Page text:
by Joe Deaux and Andrew Mayeda
The White House is divided over how hard to come down on cheap steel imports in a debate that will help set the tone for future trade policy, according to two industry representatives briefed on the discussions.
As the Commerce Department prepares to disclose its findings from an investigation into possible national-security threats posed by steel shipments, Secretary Wilbur Ross has flagged the possibility of recommending to President Donald Trump imposing new tariffs, quotas or a combination of the two.
Debate among White House officials is over the merits of just raising tariffs on imports of the metal, or opting for a hybrid model that would require buyers of foreign-made steel to pay an additional duty once a quota is reached, said the people, who asked not to be identified while a decision is still pending. Commerce canceled Friday’s briefings on the steel probe to the Senate Finance Committee and House Ways and Means Committee.
While the so-called tariff-rate quota system would give some flexibility to end users, it would mean at least some imported metal would be sold duty free. A hybrid system would ease concerns about the inflationary impact from steel tariffs, Ross said this month.
A White House official said ongoing discussions on steel measures have been lively but collaborative. A Commerce Department spokesman didn’t immediately respond to an emailed request for comment on Friday.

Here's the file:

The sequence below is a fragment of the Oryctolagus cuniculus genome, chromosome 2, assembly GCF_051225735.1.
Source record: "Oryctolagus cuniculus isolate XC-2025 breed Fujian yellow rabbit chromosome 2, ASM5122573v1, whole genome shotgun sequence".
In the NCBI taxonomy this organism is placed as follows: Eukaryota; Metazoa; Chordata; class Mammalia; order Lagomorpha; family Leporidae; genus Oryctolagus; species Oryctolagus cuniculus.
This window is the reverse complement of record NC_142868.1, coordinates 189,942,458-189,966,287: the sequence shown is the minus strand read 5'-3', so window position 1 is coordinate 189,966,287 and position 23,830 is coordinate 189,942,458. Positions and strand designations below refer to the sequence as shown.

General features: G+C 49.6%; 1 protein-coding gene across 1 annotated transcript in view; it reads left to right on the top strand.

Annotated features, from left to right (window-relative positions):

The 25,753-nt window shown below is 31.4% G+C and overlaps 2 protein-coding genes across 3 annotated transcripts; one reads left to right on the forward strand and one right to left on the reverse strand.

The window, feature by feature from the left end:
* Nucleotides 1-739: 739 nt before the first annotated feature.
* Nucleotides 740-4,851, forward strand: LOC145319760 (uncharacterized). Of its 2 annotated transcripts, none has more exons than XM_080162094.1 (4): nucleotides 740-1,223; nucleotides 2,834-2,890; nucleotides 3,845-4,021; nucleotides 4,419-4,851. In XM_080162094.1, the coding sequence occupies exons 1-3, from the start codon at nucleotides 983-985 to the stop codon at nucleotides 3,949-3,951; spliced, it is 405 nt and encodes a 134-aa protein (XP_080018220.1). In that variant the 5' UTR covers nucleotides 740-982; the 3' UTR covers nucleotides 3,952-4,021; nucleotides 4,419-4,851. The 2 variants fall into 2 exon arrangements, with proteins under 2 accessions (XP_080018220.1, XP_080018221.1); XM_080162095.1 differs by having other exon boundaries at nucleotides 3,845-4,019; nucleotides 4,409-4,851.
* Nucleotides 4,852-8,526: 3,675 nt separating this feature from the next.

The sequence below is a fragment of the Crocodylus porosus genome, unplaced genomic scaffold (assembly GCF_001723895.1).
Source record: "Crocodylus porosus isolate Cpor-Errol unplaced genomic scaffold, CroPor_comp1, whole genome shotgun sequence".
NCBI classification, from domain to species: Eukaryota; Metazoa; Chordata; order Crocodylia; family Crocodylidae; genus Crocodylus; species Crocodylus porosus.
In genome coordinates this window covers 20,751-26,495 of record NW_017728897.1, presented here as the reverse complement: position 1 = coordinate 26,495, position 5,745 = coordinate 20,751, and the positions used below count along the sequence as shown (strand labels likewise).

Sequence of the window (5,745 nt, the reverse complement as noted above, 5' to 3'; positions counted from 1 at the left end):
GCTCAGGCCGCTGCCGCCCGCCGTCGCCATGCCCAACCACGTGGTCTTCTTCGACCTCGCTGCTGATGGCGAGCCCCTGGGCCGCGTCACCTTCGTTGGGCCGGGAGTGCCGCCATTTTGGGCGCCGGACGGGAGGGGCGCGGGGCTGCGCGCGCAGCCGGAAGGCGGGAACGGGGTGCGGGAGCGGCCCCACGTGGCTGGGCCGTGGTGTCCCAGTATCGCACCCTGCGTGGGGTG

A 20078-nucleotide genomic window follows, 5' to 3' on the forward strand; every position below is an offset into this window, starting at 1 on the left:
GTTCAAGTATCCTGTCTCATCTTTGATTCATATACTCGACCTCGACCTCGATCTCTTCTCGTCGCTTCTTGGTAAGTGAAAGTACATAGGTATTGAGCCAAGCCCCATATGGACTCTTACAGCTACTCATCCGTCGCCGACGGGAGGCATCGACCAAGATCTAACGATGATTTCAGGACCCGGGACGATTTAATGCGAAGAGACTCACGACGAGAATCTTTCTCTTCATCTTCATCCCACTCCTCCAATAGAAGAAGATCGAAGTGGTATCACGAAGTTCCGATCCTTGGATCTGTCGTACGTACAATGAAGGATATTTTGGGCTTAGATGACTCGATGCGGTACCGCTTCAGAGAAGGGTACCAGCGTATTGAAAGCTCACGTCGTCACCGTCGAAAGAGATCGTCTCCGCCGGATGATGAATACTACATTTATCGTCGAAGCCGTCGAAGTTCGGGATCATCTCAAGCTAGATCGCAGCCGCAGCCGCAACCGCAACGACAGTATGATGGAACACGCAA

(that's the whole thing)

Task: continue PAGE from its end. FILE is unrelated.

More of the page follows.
Trump said last week his administration would take measures “very soon” to stop foreign firms from selling steel in the U.S. at artificially low prices.
The investigation, under the seldom-used Section 232 of the Trade Expansion Act, comes after the Obama administration handed down a series of anti-dumping measures that have helped curtail cheap Chinese shipments and boosted prices and profit for domestic steelmakers.
Still, top producer Nucor Corp. on Thursday gave second-quarterly profit guidance that trailed analysts’ estimates and said its hot-rolled products were more challenged than it expected because of “aggressive competition.”
Speaking last month at a public hearing into the impact of steel imports, steel executives including Nucor’s John Ferriola and AK Steel Holding Corp.’s Roger Newport said the U.S. must build up defenses against a flood of production from China and other nations that offer state support to the industry. The U.S. must think outside the traditional remedies in combating foreign governments’ “ruthless” focus on winning control of the market, David Rintoul, who heads U.S. Steel Corp.’s tubular business, said at the time.
Buyers of metal are concerned that more protection will drive up their costs.
A similar Section 232 investigation into aluminum imports caused Molson Coors Brewing Co. last week to say that if the U.S. imposed duties on aluminum it would get passed on to them and ultimately to beer drinkers.
Last week, the U.S. Wheat Associates warned that a restriction on steel imports may lead countries to use the same national-security pretense on U.S. wheat farmers.
© 2017 Bloomberg L.P